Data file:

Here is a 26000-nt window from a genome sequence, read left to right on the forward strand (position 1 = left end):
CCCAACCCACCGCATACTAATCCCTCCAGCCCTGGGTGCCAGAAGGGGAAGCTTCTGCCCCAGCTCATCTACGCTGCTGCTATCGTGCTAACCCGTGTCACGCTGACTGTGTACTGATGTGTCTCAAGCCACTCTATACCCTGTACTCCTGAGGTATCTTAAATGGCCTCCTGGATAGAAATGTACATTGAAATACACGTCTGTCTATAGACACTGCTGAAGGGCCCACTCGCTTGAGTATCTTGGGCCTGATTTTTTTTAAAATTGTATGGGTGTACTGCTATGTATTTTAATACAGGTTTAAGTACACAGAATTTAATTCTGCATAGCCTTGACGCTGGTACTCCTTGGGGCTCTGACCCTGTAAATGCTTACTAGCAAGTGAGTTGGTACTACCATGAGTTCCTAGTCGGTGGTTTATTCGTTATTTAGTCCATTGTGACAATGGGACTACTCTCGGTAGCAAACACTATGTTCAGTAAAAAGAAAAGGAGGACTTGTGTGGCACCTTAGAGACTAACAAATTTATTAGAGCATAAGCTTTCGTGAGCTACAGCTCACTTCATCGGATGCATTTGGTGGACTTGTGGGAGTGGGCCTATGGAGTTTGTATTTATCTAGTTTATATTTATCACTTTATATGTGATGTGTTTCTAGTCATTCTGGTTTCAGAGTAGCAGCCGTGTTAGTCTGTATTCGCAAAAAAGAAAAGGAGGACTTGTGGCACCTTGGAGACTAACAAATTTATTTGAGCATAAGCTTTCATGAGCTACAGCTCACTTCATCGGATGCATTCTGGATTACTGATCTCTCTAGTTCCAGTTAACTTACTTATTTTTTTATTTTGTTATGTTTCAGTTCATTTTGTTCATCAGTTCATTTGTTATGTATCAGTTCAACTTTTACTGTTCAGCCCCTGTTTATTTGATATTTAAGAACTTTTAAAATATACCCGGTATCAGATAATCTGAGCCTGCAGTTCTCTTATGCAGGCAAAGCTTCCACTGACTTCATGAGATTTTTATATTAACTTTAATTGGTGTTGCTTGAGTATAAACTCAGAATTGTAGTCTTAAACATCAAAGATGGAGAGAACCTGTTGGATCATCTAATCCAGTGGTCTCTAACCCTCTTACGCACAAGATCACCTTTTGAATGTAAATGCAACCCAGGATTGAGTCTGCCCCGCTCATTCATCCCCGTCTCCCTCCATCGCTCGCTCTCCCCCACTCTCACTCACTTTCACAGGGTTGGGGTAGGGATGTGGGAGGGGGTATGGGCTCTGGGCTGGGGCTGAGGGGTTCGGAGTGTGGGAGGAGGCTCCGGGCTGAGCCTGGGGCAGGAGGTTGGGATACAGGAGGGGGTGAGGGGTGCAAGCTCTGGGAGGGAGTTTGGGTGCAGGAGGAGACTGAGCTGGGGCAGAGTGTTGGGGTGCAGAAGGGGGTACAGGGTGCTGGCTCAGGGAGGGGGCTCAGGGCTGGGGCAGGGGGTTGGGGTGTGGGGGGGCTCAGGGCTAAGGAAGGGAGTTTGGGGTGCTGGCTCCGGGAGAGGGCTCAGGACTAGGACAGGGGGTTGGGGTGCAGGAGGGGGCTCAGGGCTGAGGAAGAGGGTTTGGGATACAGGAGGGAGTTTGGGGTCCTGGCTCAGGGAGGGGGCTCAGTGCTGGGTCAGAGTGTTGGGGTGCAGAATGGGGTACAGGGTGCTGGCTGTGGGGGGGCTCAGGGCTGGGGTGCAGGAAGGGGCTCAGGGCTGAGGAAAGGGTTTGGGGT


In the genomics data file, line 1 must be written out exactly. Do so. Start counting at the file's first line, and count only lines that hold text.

Here is a 26000-nt window from a genome sequence, read left to right on the forward strand (position 1 = left end):